Stubbs Aderton & Markiles and the Preccelerator Program are proud to announce the launch of their Startup Superhero Video Series – featuring SA&M Attorneys, Preccelerator Mentors, and entrepreneurs on topics specific to entrepreneurship and lessons learned throughout the journey.
This week we’re featuring Stubbs Alderton & Markiles attorney Marc Kenny on “Selling Your Business.”
Marc Kenny is a partner at Stubbs Alderton & Markiles, LLP. Marc’s practice focuses on mergers and acquisitions, joint ventures, private securities offerings, cross-border transactions, and other strategic transactions representing private equity funds, independent sponsors, family offices as well as public and private corporations.
Speaker: Marc Kenny
Moderator: Heidi Hubbeling
Heidi: Talk to me a little bit about your background, how you got to be in mergers and acquisitions and private equity. Also, how you came to be with the firm.
Marc: Sure, I have been practicing for a little over twenty years, specializing in mergers and acquisitions, representing private equity funds, financial sponsors, family offices, corporate strategic and a range of transactions, both here in LA, London and in Silicon Valley. I came to the firm recently after working at another large firm over the years.
Heidi: One of the things we are going to talk about today is with mergers and acquisitions on the seller side, we are going to talk about the ins and outs of that. What are some of the preliminary considerations that a business needs to think about when they go to sell their business.
Marc: I usually start when I meet with an owner who’s interested in selling. I usually start with a series of questions to understand a little more about how they are approaching the process. I ask them “why are you interested in selling?” “Do you intend to stay with the business after the sale?” “Can the business operate efficiently without you? If not, why not?” “What gaps do you have in managing the team?” “Are there family members or members of the management team who want to continue in the business after the sale?” On the operational side I also ask them, the financial history of the firm over the past 3-5 years of what their growth prospects are going forward. If there is customer concentration, I ask them about that. If they are in a regulated space I ask them regulatory issues they have had over the past few years. Going forward, what kind of regulatory issues they see having in their horizon.
Heidi: It’s a complicated process, a lot of people don’t quite understand. It’s not like selling personal property or your home. Can a business do this alone? Or do they need a team to back them up?
Marc: Yes, selling your company is a process that is complicated and intense – I often say it’s a marathon that feels like a sprint. The challenge for a business owner is to run an effective sales process and at the same time managing its business. Don’t jeopardize the business because you have been distracted on the sales process. A way for them to do that is two things: one is they have to assemble an internal team at the company – a small group that you can rely on and have confidence in to work with you on the sales process and at the same time. The goal is for you to keep running your business. The better your business grows during this process the more leverage you have with the buyers. In order to do that, you have to hire outside business advisors. Particularly, outside advisors that have done lots of M&A transactions. Second, you’d be well advised to hire external advisors who regularly work on M&A transactions. You need an investment banker, accounting firm, wealth management advisor. For all involved in a sale, it’s important to seek the advice of a wealth management advisor, investment banker – not only will a great banker get you in front of the right prospective buyers (strategic or financial), they’ll also be able to create a story that corresponds with your historical financial performance with your potential for future growth. And then law firms again, you may have used law firms for real estate, company contracts, but you need to have lawyers who are adept in M&A transactions.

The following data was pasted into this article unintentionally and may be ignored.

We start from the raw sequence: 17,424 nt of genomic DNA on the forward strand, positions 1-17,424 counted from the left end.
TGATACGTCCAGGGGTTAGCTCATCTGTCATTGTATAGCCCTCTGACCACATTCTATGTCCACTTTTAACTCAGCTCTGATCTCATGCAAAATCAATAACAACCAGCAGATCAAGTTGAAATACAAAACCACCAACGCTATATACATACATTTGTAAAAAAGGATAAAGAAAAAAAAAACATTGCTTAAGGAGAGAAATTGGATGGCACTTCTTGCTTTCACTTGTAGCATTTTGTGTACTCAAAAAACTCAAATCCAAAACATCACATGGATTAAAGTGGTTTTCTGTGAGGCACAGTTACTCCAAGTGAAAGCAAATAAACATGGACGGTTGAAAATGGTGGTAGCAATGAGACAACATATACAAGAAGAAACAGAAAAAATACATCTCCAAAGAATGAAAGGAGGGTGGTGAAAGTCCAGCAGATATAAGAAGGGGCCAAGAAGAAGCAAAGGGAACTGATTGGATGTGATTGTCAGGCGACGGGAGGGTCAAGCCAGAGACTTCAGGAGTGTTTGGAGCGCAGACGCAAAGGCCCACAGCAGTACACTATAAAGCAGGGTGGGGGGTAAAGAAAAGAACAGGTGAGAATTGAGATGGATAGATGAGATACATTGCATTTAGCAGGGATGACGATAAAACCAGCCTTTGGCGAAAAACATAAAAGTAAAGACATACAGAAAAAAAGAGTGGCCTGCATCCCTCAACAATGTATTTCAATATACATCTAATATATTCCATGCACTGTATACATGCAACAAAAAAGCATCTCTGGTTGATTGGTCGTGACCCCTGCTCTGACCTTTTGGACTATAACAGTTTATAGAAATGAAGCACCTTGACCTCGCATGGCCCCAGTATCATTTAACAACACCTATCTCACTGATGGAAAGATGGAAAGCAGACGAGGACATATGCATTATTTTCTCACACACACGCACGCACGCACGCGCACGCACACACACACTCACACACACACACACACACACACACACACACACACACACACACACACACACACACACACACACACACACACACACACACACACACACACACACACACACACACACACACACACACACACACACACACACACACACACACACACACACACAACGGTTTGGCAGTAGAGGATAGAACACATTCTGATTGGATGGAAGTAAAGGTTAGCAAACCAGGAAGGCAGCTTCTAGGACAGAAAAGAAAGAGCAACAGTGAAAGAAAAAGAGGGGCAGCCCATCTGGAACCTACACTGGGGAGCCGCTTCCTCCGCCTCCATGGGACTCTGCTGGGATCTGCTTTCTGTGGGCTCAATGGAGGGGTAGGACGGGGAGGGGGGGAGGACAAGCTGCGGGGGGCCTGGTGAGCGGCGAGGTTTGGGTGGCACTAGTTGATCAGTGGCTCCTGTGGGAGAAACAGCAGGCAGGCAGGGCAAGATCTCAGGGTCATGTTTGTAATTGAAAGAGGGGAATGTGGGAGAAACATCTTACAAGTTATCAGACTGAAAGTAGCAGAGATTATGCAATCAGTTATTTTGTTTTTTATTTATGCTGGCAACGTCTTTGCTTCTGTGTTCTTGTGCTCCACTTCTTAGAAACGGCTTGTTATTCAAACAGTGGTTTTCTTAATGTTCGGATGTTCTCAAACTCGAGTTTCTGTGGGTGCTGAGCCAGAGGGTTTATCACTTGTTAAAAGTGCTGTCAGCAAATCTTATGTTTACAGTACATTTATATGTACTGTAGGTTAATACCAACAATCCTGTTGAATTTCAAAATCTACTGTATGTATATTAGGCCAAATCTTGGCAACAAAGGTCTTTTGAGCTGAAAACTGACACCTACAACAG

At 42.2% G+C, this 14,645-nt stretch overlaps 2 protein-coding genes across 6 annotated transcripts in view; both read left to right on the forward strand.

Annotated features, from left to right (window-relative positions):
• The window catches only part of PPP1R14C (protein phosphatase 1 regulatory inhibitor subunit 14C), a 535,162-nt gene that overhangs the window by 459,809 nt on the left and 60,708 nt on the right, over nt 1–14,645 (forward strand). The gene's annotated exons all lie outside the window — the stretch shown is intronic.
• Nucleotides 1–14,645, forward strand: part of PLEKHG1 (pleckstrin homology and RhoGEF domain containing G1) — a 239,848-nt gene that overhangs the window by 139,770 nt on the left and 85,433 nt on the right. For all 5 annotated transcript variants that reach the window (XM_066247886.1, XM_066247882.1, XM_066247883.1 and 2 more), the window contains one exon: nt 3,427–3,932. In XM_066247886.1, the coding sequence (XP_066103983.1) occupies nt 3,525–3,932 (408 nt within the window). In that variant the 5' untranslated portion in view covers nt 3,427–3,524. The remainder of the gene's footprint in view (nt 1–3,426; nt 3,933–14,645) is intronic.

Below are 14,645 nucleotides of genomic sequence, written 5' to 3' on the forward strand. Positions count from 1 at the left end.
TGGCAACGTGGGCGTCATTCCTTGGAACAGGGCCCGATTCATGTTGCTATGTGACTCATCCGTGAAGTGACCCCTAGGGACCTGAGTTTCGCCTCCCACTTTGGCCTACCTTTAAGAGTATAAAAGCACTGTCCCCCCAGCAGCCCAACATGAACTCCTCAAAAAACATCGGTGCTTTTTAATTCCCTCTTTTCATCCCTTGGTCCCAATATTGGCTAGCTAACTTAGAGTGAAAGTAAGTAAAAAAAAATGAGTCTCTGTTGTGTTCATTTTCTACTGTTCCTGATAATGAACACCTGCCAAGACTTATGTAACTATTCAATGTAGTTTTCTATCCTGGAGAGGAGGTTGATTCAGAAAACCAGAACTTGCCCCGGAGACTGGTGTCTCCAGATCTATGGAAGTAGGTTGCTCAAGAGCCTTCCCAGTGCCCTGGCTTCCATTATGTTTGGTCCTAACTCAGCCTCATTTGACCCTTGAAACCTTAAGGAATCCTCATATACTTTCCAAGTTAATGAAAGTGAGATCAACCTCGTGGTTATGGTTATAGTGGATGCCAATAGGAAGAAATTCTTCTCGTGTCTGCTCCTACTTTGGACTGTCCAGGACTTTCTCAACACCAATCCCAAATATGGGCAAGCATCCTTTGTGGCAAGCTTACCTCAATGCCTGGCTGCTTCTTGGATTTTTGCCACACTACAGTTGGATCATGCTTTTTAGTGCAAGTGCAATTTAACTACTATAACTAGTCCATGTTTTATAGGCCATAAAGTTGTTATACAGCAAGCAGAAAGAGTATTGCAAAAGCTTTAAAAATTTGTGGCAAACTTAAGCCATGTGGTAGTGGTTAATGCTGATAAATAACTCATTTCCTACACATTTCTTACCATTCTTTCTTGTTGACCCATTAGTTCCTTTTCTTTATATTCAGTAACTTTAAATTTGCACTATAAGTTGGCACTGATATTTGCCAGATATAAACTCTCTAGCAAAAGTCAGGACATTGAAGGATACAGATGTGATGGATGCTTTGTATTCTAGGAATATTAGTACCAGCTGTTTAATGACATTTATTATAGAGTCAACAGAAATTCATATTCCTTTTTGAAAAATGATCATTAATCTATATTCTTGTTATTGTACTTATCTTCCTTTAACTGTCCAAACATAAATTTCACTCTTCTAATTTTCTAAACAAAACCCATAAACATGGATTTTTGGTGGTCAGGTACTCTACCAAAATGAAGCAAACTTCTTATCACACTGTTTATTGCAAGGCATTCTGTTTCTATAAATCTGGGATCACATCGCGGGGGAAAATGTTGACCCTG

Heidi: Internally what should these businesses do to prepare themselves. Both the owners as well as the team to prepare themselves for this kind of transaction.
Marc: The goal is to become “transaction ready” before engaging with the buyers. By “transaction ready” I mean you have looked both at the good, the bad, the ugly with your business. You should be very honest with yourself about the business, as financial, then as legal, etc. Really the reason for that is if you provide accurate information, to position correctly with your buyer, you will increase the confidence with your prospective buyers and increase the value of your company. We recommend “sell side” due diligence to basically start as if you were the buyer and you start with your management team and the external counsel or advisors, you start going through the due diligence list. Make sure that all the intellectual property in the business you own, that material customers contracts are all in order and they are not due to be terminated soon, that all regulatory issues have been resolved, confirm you have proper documentation for all stock issuances and equity grants. Again, it is a very exhausting process and that is the reason why you need to have external advisors to help you through the process to help you focus on your business.